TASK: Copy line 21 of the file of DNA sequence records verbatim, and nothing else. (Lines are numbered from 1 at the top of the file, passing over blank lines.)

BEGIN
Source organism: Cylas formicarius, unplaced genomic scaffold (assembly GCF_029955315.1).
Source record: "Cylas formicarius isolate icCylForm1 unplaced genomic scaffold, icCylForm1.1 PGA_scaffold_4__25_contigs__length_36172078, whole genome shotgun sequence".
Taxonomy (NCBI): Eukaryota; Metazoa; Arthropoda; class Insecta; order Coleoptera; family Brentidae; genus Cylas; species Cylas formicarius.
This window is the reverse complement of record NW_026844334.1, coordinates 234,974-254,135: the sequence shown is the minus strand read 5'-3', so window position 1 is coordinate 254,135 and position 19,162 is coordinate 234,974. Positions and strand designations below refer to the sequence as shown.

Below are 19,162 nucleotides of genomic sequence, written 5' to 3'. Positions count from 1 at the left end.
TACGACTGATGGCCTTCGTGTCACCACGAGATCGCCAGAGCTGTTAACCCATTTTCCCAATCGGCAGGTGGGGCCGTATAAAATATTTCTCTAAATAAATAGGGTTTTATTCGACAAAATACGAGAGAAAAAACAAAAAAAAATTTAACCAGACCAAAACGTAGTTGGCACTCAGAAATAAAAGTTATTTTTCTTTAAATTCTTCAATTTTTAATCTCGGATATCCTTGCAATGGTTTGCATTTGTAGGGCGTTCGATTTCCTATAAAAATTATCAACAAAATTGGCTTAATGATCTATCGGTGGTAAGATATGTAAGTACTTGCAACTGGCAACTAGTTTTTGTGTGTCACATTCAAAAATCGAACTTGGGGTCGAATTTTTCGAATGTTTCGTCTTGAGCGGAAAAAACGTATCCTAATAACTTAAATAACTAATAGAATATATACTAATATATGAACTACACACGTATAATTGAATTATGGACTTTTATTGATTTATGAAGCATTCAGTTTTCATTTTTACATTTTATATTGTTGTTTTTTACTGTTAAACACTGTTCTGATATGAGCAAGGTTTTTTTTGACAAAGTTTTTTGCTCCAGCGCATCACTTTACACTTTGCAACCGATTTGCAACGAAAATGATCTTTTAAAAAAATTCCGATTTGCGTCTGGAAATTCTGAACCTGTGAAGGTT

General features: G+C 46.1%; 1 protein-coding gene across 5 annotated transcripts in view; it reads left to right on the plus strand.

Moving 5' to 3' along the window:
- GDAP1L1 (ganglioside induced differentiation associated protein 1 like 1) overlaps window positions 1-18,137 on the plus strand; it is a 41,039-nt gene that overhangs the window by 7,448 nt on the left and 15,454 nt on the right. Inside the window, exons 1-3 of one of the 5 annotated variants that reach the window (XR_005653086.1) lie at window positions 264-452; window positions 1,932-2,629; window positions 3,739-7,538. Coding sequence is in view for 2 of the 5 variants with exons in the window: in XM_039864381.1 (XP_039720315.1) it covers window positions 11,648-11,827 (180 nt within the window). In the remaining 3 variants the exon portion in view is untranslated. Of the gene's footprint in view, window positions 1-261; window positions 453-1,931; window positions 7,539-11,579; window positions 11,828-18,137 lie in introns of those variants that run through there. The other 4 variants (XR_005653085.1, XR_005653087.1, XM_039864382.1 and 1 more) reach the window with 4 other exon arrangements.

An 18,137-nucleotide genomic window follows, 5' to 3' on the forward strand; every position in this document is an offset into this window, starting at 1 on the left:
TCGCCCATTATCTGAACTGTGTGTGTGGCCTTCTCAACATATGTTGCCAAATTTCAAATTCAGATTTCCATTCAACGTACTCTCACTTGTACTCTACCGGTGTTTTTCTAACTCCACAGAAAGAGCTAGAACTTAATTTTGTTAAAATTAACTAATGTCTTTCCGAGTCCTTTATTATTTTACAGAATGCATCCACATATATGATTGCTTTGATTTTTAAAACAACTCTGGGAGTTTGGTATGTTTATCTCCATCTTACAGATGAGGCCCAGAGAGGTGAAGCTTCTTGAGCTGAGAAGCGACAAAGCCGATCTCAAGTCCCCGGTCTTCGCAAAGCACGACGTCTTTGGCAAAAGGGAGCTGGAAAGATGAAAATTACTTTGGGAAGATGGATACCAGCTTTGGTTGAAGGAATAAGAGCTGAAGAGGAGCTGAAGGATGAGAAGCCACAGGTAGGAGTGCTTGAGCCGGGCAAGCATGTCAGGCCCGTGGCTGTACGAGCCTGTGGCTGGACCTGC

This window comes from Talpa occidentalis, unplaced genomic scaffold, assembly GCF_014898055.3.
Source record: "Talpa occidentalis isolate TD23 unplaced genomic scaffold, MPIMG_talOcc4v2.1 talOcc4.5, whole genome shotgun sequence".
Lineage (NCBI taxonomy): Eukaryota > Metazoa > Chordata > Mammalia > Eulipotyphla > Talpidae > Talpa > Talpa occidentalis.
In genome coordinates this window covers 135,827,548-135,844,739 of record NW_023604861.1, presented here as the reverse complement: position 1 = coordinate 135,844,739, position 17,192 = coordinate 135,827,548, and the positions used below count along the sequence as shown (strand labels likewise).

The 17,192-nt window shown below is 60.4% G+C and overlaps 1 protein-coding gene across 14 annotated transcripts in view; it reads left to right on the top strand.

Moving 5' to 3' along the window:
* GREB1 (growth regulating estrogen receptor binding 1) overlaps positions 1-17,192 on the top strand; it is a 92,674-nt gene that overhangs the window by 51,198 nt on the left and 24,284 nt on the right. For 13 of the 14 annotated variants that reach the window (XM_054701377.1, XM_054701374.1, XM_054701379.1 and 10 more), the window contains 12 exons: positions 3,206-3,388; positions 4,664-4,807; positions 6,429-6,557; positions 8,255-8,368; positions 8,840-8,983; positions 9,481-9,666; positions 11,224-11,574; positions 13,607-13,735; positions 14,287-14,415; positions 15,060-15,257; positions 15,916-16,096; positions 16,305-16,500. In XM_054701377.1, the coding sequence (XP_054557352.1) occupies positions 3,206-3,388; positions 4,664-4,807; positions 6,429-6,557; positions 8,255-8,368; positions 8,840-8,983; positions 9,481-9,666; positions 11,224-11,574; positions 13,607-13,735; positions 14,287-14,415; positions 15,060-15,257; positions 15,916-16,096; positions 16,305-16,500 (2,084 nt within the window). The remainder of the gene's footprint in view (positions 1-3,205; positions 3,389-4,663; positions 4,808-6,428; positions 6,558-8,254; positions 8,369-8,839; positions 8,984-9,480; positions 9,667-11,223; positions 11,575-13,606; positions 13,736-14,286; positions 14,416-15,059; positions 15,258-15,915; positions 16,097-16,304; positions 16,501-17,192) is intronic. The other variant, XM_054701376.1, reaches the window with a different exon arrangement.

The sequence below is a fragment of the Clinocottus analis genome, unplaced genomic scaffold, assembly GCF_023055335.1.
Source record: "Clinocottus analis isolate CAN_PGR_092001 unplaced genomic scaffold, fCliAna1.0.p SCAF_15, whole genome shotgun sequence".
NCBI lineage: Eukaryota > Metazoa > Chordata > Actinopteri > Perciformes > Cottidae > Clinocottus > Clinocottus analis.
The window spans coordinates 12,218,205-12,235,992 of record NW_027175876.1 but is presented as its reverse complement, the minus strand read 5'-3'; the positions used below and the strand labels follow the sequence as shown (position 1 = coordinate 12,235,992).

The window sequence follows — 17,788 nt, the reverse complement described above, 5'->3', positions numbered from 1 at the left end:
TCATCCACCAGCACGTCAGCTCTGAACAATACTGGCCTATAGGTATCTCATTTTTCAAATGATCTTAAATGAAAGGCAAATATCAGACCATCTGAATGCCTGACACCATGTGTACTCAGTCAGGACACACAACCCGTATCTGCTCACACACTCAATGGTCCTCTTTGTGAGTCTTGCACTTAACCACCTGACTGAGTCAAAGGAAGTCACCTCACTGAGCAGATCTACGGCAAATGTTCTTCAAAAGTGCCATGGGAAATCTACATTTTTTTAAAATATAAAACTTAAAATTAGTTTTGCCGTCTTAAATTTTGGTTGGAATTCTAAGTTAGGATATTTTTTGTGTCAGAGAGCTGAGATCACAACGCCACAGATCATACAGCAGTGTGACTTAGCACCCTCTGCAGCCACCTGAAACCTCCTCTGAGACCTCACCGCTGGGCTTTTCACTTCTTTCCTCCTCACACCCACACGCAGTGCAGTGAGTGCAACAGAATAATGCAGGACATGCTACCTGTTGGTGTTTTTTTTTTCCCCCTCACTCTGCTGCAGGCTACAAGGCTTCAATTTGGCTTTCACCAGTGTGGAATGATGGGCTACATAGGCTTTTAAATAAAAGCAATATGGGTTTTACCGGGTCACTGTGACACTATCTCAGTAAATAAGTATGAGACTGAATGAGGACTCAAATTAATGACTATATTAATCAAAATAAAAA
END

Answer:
NCBI lineage: Eukaryota > Metazoa > Chordata > Actinopteri > Perciformes > Cottidae > Clinocottus > Clinocottus analis.